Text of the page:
Reporters from Cote d’Ivoire and Cameroon took the top prizes in this year’s African Fact-Checking Awards.
Anderson Diédri, of the website Eburnietoday.com, was named the winner of the top fact-checking award for francophone African media, for a report exposing as false claims made by the government of Cote d’Ivoire in a land dispute in the country’s centre.
The award for English-language media went to Arison Tamfu, of the Cameroon Journal, for a report revealing that claims by the country’s President Paul Biya to have gifted laptops to “each student of a public or private university in Cameroon” were false.
The runners-up, named by organisers Africa Check, the continent’s leading independent fact-checking organization, in a ceremony in Nairobi on Thursday, were Swazi journalist Phathizwe Mongezi Zulu, for a report for South Africa’s AmaBhungane and GroundUp websites on a plane acquired by King Mswati III, and Dayo Oketola, of Punch Newspaper in Nigeria, for a report into the claims of a publicly-funded communications satellite operator.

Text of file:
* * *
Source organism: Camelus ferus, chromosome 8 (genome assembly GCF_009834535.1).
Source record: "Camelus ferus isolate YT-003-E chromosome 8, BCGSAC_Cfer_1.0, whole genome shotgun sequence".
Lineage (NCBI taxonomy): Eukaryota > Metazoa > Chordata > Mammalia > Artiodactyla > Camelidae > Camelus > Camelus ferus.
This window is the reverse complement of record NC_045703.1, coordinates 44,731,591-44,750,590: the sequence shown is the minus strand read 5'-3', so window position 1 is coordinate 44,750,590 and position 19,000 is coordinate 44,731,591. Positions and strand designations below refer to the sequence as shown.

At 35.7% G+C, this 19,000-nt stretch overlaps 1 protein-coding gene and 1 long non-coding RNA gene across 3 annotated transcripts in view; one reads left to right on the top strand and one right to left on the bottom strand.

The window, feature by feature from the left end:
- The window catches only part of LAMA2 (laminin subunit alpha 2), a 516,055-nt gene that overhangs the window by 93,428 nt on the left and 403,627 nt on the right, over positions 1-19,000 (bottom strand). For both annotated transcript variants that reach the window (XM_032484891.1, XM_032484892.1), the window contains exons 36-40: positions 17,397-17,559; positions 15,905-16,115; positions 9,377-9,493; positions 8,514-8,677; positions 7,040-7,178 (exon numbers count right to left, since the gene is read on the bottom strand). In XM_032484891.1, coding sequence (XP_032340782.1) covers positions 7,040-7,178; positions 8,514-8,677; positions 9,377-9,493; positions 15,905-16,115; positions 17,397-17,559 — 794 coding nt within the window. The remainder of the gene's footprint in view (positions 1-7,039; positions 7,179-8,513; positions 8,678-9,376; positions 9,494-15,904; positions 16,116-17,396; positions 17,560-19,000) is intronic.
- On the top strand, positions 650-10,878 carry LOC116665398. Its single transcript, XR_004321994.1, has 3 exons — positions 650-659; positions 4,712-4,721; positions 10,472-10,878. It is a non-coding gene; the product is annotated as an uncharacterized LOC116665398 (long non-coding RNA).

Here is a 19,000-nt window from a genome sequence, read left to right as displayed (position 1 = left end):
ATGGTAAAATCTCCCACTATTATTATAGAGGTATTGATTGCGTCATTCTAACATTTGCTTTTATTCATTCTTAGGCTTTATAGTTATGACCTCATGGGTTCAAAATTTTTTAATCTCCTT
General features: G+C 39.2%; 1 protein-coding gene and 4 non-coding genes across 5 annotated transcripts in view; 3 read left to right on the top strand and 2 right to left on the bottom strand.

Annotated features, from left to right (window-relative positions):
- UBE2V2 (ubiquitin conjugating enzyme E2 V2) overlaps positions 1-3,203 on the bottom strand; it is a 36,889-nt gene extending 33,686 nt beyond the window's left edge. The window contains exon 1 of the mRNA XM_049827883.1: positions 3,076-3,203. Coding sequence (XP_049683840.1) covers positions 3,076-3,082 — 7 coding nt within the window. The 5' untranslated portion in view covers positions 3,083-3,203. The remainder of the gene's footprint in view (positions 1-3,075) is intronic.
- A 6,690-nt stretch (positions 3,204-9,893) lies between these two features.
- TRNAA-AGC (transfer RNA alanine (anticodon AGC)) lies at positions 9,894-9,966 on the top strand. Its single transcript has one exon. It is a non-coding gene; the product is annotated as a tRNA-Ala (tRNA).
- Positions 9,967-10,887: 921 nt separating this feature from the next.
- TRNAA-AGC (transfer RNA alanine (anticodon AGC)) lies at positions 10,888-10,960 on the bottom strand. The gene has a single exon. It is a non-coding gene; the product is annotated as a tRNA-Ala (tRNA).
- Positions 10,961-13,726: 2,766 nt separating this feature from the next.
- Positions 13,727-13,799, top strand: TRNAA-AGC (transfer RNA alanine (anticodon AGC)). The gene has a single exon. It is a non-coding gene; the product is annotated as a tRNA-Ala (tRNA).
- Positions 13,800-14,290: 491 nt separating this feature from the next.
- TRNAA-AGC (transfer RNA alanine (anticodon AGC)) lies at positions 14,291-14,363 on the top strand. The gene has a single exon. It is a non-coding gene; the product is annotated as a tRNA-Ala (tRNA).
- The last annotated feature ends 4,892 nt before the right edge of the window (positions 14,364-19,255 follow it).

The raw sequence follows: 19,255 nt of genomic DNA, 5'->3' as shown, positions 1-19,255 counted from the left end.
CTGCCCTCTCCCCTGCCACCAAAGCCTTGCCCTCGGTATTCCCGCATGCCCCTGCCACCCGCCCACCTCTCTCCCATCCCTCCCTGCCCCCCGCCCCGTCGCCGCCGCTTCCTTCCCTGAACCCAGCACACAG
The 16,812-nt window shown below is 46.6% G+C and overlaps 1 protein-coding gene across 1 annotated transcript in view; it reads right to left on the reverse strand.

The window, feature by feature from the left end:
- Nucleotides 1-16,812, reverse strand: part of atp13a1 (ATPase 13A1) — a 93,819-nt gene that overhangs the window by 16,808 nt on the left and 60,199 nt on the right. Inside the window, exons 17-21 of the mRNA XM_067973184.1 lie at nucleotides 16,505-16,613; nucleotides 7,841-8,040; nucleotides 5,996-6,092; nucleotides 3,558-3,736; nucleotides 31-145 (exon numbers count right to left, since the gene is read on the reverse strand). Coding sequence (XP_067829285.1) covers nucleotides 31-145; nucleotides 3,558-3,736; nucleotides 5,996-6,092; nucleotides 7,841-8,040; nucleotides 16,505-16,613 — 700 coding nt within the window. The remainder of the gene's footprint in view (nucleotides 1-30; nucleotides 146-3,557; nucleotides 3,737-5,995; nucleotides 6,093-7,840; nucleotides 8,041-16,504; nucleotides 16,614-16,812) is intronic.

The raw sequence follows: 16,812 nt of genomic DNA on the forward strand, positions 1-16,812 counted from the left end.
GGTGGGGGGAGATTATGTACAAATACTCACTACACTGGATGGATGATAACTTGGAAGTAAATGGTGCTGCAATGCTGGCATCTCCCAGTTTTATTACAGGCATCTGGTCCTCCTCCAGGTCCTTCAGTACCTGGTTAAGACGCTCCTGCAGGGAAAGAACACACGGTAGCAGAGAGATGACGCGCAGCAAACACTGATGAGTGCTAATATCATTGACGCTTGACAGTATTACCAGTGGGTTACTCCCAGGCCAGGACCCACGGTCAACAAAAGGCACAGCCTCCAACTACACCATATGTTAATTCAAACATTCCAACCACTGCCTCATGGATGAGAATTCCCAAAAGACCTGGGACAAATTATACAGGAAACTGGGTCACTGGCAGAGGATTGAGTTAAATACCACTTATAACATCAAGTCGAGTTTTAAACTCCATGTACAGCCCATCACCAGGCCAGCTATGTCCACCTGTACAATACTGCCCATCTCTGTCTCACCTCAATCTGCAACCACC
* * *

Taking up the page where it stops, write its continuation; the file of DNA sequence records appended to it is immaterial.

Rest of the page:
The two winners each pick up a first prize of USD$2,000, while the runners take home a prize of USD$1,000 each. The awards, hosted again this year by the African Media Initiative (AMI), were sponsored by the AFP news agency and the philanthropic Shuttleworth Foundation.